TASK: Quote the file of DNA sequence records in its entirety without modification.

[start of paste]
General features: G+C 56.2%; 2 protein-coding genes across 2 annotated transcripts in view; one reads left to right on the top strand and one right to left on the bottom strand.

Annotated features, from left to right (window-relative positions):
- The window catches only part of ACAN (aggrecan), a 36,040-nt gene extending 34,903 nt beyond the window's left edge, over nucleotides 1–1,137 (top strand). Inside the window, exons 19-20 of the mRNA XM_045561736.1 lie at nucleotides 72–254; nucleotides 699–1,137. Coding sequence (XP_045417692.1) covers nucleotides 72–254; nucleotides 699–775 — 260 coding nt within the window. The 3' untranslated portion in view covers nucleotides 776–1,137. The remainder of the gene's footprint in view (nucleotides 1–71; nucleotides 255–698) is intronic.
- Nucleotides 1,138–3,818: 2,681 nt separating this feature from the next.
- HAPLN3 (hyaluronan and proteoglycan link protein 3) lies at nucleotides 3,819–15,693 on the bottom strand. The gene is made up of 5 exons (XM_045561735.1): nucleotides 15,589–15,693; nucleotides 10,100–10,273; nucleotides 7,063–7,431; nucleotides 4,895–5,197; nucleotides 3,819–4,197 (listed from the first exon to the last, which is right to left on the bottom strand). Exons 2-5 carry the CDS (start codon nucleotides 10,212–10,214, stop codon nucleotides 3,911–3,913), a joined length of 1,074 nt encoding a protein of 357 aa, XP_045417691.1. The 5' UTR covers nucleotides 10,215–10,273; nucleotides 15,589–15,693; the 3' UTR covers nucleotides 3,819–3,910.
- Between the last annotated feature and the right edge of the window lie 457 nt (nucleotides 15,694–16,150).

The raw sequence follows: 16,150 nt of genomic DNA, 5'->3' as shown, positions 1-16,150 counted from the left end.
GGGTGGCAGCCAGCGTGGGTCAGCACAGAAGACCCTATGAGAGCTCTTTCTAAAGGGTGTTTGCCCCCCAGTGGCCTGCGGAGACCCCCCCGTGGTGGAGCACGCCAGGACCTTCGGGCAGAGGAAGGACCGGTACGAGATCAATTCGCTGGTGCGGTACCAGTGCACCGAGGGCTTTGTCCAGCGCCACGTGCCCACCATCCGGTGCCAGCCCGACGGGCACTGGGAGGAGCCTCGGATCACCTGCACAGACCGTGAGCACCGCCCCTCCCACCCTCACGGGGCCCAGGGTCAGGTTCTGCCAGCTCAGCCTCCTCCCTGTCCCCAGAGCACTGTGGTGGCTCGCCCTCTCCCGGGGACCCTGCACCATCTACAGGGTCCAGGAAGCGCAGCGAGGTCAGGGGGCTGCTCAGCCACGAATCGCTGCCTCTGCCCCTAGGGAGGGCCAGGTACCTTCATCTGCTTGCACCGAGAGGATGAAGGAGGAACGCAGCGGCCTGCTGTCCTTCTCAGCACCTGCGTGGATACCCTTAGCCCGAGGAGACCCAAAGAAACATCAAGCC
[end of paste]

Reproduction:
General features: G+C 56.2%; 2 protein-coding genes across 2 annotated transcripts in view; one reads left to right on the top strand and one right to left on the bottom strand.

Annotated features, from left to right (window-relative positions):
- The window catches only part of ACAN (aggrecan), a 36,040-nt gene extending 34,903 nt beyond the window's left edge, over nucleotides 1–1,137 (top strand). Inside the window, exons 19-20 of the mRNA XM_045561736.1 lie at nucleotides 72–254; nucleotides 699–1,137. Coding sequence (XP_045417692.1) covers nucleotides 72–254; nucleotides 699–775 — 260 coding nt within the window. The 3' untranslated portion in view covers nucleotides 776–1,137. The remainder of the gene's footprint in view (nucleotides 1–71; nucleotides 255–698) is intronic.
- Nucleotides 1,138–3,818: 2,681 nt separating this feature from the next.
- HAPLN3 (hyaluronan and proteoglycan link protein 3) lies at nucleotides 3,819–15,693 on the bottom strand. The gene is made up of 5 exons (XM_045561735.1): nucleotides 15,589–15,693; nucleotides 10,100–10,273; nucleotides 7,063–7,431; nucleotides 4,895–5,197; nucleotides 3,819–4,197 (listed from the first exon to the last, which is right to left on the bottom strand). Exons 2-5 carry the CDS (start codon nucleotides 10,212–10,214, stop codon nucleotides 3,911–3,913), a joined length of 1,074 nt encoding a protein of 357 aa, XP_045417691.1. The 5' UTR covers nucleotides 10,215–10,273; nucleotides 15,589–15,693; the 3' UTR covers nucleotides 3,819–3,910.
- Between the last annotated feature and the right edge of the window lie 457 nt (nucleotides 15,694–16,150).

The raw sequence follows: 16,150 nt of genomic DNA, 5'->3' as shown, positions 1-16,150 counted from the left end.
GGGTGGCAGCCAGCGTGGGTCAGCACAGAAGACCCTATGAGAGCTCTTTCTAAAGGGTGTTTGCCCCCCAGTGGCCTGCGGAGACCCCCCCGTGGTGGAGCACGCCAGGACCTTCGGGCAGAGGAAGGACCGGTACGAGATCAATTCGCTGGTGCGGTACCAGTGCACCGAGGGCTTTGTCCAGCGCCACGTGCCCACCATCCGGTGCCAGCCCGACGGGCACTGGGAGGAGCCTCGGATCACCTGCACAGACCGTGAGCACCGCCCCTCCCACCCTCACGGGGCCCAGGGTCAGGTTCTGCCAGCTCAGCCTCCTCCCTGTCCCCAGAGCACTGTGGTGGCTCGCCCTCTCCCGGGGACCCTGCACCATCTACAGGGTCCAGGAAGCGCAGCGAGGTCAGGGGGCTGCTCAGCCACGAATCGCTGCCTCTGCCCCTAGGGAGGGCCAGGTACCTTCATCTGCTTGCACCGAGAGGATGAAGGAGGAACGCAGCGGCCTGCTGTCCTTCTCAGCACCTGCGTGGATACCCTTAGCCCGAGGAGACCCAAAGAAACATCAAGCC